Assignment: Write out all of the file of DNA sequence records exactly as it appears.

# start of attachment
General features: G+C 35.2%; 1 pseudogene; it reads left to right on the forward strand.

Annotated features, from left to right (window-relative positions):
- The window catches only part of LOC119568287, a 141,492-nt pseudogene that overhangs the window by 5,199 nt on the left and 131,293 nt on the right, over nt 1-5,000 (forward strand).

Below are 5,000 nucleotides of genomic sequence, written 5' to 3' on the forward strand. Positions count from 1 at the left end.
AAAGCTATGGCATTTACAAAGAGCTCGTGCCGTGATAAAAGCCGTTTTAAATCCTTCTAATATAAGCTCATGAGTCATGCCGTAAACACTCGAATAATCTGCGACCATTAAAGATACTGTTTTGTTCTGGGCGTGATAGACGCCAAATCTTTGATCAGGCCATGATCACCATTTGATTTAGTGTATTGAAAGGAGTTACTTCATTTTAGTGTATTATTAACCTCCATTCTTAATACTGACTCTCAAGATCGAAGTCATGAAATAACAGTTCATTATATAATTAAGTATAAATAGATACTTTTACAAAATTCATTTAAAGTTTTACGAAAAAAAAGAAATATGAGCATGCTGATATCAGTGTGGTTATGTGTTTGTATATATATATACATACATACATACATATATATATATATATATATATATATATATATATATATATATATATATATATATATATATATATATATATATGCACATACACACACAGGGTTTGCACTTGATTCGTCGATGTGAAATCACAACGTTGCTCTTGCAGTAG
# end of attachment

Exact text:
General features: G+C 35.2%; 1 pseudogene; it reads left to right on the forward strand.

Annotated features, from left to right (window-relative positions):
- The window catches only part of LOC119568287, a 141,492-nt pseudogene that overhangs the window by 5,199 nt on the left and 131,293 nt on the right, over nt 1-5,000 (forward strand).

Below are 5,000 nucleotides of genomic sequence, written 5' to 3' on the forward strand. Positions count from 1 at the left end.
AAAGCTATGGCATTTACAAAGAGCTCGTGCCGTGATAAAAGCCGTTTTAAATCCTTCTAATATAAGCTCATGAGTCATGCCGTAAACACTCGAATAATCTGCGACCATTAAAGATACTGTTTTGTTCTGGGCGTGATAGACGCCAAATCTTTGATCAGGCCATGATCACCATTTGATTTAGTGTATTGAAAGGAGTTACTTCATTTTAGTGTATTATTAACCTCCATTCTTAATACTGACTCTCAAGATCGAAGTCATGAAATAACAGTTCATTATATAATTAAGTATAAATAGATACTTTTACAAAATTCATTTAAAGTTTTACGAAAAAAAAGAAATATGAGCATGCTGATATCAGTGTGGTTATGTGTTTGTATATATATATACATACATACATACATATATATATATATATATATATATATATATATATATATATATATATATATATATATATATATATATATATATGCACATACACACACAGGGTTTGCACTTGATTCGTCGATGTGAAATCACAACGTTGCTCTTGCAGTAG